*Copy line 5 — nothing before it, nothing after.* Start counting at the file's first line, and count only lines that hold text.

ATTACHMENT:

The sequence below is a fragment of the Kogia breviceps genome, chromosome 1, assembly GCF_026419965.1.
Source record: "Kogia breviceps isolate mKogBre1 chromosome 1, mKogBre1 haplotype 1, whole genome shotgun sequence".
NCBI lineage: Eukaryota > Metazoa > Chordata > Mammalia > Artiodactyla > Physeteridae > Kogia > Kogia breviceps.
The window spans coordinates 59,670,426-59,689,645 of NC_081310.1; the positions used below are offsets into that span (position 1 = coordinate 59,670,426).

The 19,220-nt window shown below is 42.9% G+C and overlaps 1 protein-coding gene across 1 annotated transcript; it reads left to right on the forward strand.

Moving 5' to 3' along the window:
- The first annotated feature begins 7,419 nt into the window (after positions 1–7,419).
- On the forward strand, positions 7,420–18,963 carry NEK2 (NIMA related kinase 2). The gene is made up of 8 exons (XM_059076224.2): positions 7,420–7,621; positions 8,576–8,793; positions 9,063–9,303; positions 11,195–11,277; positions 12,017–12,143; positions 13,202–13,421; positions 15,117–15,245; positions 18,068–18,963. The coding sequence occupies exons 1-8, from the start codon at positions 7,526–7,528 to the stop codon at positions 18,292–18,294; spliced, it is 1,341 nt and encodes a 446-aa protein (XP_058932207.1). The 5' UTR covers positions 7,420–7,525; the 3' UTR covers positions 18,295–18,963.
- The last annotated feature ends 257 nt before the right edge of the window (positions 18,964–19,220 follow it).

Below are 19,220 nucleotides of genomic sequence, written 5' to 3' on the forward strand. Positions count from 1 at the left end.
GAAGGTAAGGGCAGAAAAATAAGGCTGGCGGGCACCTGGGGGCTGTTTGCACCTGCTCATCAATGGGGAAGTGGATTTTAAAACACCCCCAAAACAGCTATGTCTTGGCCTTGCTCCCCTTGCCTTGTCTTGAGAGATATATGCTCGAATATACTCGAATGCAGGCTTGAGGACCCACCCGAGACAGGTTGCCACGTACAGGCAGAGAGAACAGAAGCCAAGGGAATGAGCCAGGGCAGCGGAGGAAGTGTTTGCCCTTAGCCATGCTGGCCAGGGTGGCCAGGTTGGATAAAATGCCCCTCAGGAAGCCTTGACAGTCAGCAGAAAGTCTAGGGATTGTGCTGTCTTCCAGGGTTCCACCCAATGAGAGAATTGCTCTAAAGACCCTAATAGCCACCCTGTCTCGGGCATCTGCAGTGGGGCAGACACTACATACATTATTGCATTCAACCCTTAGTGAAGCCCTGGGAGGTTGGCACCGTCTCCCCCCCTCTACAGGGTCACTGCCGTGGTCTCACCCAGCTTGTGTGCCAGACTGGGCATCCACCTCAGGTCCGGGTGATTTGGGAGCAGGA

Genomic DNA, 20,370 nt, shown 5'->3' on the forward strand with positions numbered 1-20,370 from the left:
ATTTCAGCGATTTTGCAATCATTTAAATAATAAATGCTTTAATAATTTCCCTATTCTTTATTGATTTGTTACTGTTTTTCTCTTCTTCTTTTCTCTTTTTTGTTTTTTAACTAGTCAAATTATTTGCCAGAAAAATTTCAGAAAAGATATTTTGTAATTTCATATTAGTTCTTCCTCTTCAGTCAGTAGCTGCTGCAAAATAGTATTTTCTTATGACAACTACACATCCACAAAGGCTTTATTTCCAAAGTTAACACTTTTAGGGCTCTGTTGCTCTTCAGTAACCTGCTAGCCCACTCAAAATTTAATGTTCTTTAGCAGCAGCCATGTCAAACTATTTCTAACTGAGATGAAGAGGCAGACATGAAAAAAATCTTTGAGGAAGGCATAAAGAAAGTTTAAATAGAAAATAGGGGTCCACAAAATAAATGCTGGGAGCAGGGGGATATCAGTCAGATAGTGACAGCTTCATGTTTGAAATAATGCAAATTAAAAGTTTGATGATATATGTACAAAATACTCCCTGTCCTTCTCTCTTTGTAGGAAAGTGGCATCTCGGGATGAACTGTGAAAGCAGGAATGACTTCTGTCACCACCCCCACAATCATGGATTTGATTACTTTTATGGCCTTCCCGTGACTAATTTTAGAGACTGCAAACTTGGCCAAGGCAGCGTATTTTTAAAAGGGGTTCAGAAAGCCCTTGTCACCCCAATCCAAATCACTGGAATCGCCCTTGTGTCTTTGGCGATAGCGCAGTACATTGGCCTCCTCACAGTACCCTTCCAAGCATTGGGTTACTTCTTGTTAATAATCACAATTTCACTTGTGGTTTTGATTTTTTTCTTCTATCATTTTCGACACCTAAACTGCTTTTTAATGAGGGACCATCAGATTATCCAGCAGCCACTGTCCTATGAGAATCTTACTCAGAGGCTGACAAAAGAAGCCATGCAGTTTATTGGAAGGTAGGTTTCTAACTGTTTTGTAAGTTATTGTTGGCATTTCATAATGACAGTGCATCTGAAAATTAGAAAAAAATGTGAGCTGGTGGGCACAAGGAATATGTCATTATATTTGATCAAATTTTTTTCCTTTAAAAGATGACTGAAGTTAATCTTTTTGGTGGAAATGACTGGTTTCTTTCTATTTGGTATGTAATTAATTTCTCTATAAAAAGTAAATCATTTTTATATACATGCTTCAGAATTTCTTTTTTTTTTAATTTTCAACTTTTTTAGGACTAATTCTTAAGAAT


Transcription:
The 19,220-nt window shown below is 42.9% G+C and overlaps 1 protein-coding gene across 1 annotated transcript; it reads left to right on the forward strand.